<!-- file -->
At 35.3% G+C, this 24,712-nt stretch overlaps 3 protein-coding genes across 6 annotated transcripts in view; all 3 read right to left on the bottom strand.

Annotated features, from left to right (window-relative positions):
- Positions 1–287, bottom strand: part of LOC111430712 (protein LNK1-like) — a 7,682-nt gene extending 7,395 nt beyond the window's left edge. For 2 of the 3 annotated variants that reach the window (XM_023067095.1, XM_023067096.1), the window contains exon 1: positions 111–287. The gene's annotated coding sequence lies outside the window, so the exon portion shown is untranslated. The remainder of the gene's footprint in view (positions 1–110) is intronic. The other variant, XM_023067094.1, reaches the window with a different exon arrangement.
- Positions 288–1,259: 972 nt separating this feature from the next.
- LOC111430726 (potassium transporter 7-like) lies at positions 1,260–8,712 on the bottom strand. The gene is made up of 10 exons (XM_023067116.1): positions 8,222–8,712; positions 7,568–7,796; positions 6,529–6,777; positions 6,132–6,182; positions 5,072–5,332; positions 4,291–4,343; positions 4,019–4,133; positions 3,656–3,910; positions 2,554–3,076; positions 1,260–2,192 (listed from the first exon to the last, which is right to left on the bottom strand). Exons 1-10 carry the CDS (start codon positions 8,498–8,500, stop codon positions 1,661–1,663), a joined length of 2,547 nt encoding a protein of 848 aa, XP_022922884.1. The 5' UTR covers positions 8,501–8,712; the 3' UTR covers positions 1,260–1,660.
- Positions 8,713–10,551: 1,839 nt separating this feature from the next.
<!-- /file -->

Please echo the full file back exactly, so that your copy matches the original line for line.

At 35.3% G+C, this 24,712-nt stretch overlaps 3 protein-coding genes across 6 annotated transcripts in view; all 3 read right to left on the bottom strand.

Annotated features, from left to right (window-relative positions):
- Positions 1–287, bottom strand: part of LOC111430712 (protein LNK1-like) — a 7,682-nt gene extending 7,395 nt beyond the window's left edge. For 2 of the 3 annotated variants that reach the window (XM_023067095.1, XM_023067096.1), the window contains exon 1: positions 111–287. The gene's annotated coding sequence lies outside the window, so the exon portion shown is untranslated. The remainder of the gene's footprint in view (positions 1–110) is intronic. The other variant, XM_023067094.1, reaches the window with a different exon arrangement.
- Positions 288–1,259: 972 nt separating this feature from the next.
- LOC111430726 (potassium transporter 7-like) lies at positions 1,260–8,712 on the bottom strand. The gene is made up of 10 exons (XM_023067116.1): positions 8,222–8,712; positions 7,568–7,796; positions 6,529–6,777; positions 6,132–6,182; positions 5,072–5,332; positions 4,291–4,343; positions 4,019–4,133; positions 3,656–3,910; positions 2,554–3,076; positions 1,260–2,192 (listed from the first exon to the last, which is right to left on the bottom strand). Exons 1-10 carry the CDS (start codon positions 8,498–8,500, stop codon positions 1,661–1,663), a joined length of 2,547 nt encoding a protein of 848 aa, XP_022922884.1. The 5' UTR covers positions 8,501–8,712; the 3' UTR covers positions 1,260–1,660.
- Positions 8,713–10,551: 1,839 nt separating this feature from the next.